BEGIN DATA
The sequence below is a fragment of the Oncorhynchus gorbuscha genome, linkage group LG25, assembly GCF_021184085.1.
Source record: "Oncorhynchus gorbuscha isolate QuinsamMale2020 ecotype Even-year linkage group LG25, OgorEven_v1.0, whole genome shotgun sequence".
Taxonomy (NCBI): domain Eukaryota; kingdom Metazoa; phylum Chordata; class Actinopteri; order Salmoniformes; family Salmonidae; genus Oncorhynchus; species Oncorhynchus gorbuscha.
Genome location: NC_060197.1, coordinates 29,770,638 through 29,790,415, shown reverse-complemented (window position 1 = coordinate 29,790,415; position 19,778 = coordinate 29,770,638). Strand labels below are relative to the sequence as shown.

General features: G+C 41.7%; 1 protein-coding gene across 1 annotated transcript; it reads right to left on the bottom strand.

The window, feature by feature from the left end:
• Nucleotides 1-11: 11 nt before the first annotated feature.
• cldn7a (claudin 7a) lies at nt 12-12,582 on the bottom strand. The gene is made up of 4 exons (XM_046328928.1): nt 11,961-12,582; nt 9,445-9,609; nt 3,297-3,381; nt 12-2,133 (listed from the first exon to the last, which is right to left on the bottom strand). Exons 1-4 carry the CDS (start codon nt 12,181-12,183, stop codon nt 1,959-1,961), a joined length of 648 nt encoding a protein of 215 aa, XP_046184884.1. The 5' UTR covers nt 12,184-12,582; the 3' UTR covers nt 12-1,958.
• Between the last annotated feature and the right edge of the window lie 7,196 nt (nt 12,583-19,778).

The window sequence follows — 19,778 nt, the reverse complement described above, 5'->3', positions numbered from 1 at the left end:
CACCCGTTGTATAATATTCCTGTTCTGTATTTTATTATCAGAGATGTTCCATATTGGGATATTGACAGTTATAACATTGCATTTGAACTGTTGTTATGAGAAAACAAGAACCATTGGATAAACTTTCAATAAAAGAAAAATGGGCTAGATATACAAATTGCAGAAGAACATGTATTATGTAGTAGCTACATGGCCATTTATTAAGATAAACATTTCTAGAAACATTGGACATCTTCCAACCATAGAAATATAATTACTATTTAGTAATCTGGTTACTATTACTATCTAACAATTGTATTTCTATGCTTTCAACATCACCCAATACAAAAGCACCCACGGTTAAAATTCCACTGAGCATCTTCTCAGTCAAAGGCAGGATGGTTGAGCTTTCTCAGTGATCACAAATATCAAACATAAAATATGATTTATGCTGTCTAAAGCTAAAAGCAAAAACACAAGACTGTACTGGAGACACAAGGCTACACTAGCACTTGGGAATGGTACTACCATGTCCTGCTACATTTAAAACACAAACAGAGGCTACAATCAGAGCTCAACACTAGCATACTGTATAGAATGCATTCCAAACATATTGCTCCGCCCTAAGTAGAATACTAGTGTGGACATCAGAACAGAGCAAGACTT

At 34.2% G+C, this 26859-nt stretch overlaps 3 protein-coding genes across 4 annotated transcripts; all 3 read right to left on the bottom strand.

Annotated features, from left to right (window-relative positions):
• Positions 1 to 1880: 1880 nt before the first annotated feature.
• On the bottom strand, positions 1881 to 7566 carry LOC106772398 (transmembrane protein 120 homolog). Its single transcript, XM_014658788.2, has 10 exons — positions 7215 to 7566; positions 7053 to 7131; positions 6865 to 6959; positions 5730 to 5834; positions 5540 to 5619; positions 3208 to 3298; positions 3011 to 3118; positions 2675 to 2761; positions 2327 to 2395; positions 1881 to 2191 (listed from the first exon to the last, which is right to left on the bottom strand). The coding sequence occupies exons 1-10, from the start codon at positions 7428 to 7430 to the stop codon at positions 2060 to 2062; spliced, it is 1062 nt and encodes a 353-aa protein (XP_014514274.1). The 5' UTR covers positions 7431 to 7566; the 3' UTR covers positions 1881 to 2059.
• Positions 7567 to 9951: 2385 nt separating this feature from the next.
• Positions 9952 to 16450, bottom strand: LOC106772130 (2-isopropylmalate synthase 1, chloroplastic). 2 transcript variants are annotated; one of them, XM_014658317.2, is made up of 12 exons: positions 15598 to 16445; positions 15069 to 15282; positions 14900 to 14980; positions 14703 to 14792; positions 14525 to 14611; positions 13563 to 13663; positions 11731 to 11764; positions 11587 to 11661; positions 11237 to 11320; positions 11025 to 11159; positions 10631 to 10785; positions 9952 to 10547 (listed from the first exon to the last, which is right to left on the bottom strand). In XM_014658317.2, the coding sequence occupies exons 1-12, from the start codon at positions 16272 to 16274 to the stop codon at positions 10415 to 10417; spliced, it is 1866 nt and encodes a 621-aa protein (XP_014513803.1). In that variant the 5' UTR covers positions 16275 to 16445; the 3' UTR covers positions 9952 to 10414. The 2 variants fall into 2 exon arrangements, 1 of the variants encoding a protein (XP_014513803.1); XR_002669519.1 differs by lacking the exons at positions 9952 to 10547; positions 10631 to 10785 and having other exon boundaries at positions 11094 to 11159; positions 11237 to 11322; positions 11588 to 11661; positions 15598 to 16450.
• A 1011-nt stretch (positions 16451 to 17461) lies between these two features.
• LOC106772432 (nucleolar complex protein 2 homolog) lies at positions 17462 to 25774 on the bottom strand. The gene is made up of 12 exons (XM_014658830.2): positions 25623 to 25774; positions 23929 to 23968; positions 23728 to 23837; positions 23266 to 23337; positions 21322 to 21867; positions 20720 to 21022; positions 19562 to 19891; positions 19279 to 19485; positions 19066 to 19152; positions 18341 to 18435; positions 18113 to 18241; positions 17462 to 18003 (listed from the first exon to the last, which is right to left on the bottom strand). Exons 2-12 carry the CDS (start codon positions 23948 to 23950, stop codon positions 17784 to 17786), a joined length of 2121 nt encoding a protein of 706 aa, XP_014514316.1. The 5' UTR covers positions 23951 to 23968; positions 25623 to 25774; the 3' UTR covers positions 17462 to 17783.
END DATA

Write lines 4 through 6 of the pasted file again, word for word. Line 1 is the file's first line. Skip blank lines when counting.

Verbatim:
Genome location: NC_060197.1, coordinates 29,770,638 through 29,790,415, shown reverse-complemented (window position 1 = coordinate 29,790,415; position 19,778 = coordinate 29,770,638). Strand labels below are relative to the sequence as shown.

General features: G+C 41.7%; 1 protein-coding gene across 1 annotated transcript; it reads right to left on the bottom strand.

The window, feature by feature from the left end: